It is necessary to automate a pressure irrigation system with a distributed grid of nozzles. To irrigate the entire greenhouse at the same time, it is enough to turn on and off the water supply to the nozzles. There are two options:
- Well with a submersible pump. It is enough to use a power relay to turn on the pump on schedule. The pump power must be sufficient to operate all involved injectors.
- Pumping station or access to a centralized water supply, the pressure in the system is constantly maintained. Watering requires a solenoid valve to turn on the water supply.
Several crops can be grown in the greenhouse at the same time, for which you should select your own irrigation regime, different from others. Several controlled valves are required for each nozzle group. A similar conclusion for greenhouses of a large area, in which simultaneous watering is impossible, since the pressure generated by the pump will not be enough for the operation of all nozzles at the same time.
In greenhouses, fogging systems are often used instead of traditional sprinkling, which can maintain the required level of air humidity and soil water saturation.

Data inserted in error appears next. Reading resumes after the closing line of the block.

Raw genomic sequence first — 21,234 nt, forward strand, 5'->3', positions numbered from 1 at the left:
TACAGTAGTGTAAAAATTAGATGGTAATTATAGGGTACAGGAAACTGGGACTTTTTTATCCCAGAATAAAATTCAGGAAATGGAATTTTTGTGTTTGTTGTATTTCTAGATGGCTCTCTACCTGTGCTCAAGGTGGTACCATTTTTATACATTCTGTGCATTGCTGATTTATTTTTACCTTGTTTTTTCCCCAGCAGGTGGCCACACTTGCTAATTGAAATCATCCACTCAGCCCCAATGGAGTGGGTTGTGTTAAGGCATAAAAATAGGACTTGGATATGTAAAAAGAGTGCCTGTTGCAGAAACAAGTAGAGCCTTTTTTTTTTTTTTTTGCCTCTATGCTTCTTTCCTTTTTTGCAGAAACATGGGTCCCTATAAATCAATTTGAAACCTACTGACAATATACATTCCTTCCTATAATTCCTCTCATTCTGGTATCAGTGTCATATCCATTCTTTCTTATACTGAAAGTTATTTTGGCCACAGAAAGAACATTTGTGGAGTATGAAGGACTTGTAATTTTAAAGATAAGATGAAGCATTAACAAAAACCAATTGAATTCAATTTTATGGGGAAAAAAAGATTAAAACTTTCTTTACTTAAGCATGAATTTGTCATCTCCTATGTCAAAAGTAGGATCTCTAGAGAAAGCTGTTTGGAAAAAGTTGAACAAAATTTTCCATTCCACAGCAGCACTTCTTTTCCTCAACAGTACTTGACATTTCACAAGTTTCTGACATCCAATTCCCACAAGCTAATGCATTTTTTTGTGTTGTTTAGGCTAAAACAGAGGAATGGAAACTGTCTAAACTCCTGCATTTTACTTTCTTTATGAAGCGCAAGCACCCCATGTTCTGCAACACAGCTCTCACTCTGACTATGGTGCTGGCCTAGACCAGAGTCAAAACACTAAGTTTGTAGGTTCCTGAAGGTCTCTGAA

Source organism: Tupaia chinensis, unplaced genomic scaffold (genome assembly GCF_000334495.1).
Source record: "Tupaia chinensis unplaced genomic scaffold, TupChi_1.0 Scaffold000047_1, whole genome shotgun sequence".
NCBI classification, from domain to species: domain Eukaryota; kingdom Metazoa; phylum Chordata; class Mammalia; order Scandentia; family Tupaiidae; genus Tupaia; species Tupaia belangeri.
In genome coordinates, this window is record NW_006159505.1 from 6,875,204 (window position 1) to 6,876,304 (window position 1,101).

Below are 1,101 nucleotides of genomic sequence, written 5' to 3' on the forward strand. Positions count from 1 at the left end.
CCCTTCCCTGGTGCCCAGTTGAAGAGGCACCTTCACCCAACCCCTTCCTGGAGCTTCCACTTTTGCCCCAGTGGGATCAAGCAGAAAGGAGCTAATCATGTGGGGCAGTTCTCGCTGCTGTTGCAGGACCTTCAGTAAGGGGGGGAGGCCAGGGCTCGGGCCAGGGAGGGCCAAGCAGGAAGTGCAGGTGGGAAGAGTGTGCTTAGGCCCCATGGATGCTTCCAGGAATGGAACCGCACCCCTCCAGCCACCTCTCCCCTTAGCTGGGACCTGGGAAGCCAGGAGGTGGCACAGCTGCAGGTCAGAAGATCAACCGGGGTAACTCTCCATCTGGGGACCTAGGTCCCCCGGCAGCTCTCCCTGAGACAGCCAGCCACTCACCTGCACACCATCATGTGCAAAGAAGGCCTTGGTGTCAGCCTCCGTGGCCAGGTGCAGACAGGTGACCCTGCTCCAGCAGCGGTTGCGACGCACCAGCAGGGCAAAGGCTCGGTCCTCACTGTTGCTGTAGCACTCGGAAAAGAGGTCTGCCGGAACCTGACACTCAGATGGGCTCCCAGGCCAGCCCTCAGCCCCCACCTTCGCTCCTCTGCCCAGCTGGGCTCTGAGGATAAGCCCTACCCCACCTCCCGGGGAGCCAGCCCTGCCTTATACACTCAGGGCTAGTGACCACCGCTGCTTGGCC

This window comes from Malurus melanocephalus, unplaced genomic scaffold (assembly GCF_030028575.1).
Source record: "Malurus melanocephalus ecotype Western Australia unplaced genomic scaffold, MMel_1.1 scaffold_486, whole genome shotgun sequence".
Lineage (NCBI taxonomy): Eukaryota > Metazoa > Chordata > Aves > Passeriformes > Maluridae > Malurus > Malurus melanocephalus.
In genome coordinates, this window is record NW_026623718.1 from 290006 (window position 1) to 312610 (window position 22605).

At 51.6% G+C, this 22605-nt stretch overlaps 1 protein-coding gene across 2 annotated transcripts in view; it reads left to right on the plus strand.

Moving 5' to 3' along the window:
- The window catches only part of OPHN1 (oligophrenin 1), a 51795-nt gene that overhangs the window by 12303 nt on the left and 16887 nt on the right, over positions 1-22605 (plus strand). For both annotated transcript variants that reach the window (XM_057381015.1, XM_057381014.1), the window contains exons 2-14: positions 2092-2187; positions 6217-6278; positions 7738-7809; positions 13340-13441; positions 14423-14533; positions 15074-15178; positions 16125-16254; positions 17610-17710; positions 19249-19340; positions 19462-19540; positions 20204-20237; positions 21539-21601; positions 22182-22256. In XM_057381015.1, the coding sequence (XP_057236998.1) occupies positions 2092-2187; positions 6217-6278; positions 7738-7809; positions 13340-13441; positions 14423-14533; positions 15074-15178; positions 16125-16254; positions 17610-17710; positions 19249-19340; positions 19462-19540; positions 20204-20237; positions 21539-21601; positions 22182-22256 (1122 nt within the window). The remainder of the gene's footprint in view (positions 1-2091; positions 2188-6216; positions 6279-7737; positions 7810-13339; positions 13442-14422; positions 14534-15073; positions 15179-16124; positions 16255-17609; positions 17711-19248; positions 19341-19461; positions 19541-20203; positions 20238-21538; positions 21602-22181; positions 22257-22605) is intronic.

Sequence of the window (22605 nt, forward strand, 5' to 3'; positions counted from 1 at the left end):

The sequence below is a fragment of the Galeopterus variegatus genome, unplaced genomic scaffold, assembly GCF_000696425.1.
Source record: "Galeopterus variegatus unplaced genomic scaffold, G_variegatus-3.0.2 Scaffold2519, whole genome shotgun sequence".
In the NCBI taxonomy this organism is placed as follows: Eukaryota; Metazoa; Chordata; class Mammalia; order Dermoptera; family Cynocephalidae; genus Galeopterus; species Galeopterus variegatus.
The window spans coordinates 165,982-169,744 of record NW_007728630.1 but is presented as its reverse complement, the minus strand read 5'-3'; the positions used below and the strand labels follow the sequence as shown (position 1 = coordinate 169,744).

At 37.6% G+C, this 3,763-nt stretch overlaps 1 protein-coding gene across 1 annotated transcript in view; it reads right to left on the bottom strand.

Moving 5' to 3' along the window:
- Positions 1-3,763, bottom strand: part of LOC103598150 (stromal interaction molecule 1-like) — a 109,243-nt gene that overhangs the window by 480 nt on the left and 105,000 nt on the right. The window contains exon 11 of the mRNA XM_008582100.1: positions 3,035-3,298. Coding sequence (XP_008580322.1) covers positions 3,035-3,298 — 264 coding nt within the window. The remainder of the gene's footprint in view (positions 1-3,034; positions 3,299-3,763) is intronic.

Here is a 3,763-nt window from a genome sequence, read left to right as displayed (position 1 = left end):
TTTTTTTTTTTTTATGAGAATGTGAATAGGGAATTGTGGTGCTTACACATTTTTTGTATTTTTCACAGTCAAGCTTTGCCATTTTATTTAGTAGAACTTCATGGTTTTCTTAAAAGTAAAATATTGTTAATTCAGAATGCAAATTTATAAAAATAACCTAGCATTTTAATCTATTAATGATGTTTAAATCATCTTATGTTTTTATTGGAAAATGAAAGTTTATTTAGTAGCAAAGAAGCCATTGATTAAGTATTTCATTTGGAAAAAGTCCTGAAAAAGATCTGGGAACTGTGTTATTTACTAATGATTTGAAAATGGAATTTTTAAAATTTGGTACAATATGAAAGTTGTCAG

Sprinkling involves intensive irrigation with a large volume of water, so a single irrigation time is only 1-15 minutes. To control the valves, it is better to use a control unit or a timer with the ability to set the start of irrigation depending on the time of day and day of the week..
This type of irrigation is based on a gravity water supply, as in the case of drip irrigation, only the pipes are buried to a certain level, imitating the top water (groundwater) in a greenhouse. Unlike drip irrigation, this scheme does not imply interruptions in operation, so automation is theoretically reduced only to installing a level sensor in a tank with a water supply.
However, in reality, intra-soil irrigation gives positive results only if the optimum soil moisture is maintained, which depends on the activity of plants and a number of external factors. To automate this irrigation scheme, you need to regulate the water supply depending on the readings of the humidity sensor. It is advisable to use adjustable solenoid valves with the ability to change the volume of incoming water.
Ways to control automatic irrigation
The degree of automation of irrigation in the greenhouse directly depends on the functionality of the control unit. It was previously indicated that control can be carried out by a timer or a control panel. You can also add GSM-modules and a smart home system to them. It remains to choose the best option.
Complete automation can now be provided by controllers assembled according to an individual project based on programmable Arduino modules
Both mechanical and electrical timers can be used, which are capable of controlling the valve according to the set time delays. Watering timers are combined with a valve controlled. Most often they run on two AA AA batteries, which are enough for about 1000 on and off cycles. Installed in a burst of the supply pipeline.